top of page

Making use of your university's career service

Hi I’m Meghna and I’m a second year law student at the University of Kent. I just completed my first year. I spent the first few months on campus but after I recovered from COVID, I decided to stay at home for the rest of the year. In general I had a lot of spare time on my hands and I wasn’t quite sure what to do with it. I read classics and watched Netflix originals but I still felt incomplete and unproductive.

That’s when I decided to properly explore my university’s career service. I’m so grateful that I was able to talk to a careers adviser about my potential options after I graduate and what I could be doing to improve personally and professionally. When I started university, I was afraid and embarrassed to admit that I didn’t know what to include on my CV. I didn’t understand the different types of selection tests out there and I was nervous that I was unprepared for the working world outside academia. I used to be stressed about the concept of virtual interviews but I learned to maintain eye contact and keep practicing to reduce my nerves. I spoke to different advisers and I received a lot of guidance on what my next steps should be. It is crucial to have someone check your application before you hit send and help you make realistic choices that will influence your future career.

I strongly recommend applying to work experience, co-curriculars, essay competitions, extra modules, placement years, internships, semester abroad programs, leadership positions (from societies to Student Ambassador initiatives), online courses, volunteering schemes, summer schools, insight days and career related workshops alongside your studies. Career fairs, webinars and employer presentations showcase what recruiters are looking for and supports your understanding of where your strengths and weaknesses lie. I attended as many virtual law events as I could and it allowed me to think deeper about my career choices through completing case study exercises. You can always make the most of your limited experiences if you believe you have gained lots of useful and employable skills from them. These experiences don’t necessarily have to be applicable to the role that you want.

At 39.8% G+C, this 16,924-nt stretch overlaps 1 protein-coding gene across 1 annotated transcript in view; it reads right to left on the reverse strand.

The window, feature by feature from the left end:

However, having a variety of different experiences assists you in finding out what you’re passionate about. It can be tough to manage these commitments alongside your studies so be careful that you don’t do too much. Grades should come first yet these experiences are essential for career development. Dedicate a small amount of time every week to build skills for your resume will definitely be worth it in the long run!

Dealing with rejections and setbacks can be scary to deal with but you gain so much just by giving it a go! I competed in a Negotiation competition with the Kent Temple Law Society and I learned so much about lawyering skills despite losing in the second round. So reach out to your Careers Service so you can learn where you went wrong. Maintaining a growth mindset and putting your plans into action will benefit you more in the long term. So be proactive and apply but remember there are plenty of resources out there including signing up to the Gapwhiz mailing list so you can look out for potential opportunities that fit your requirements.

You can find out more about the author here

Interested in writing for the Gapwhiz blog? Complete this form and we will be in contact



Commenting has been turned off.
bottom of page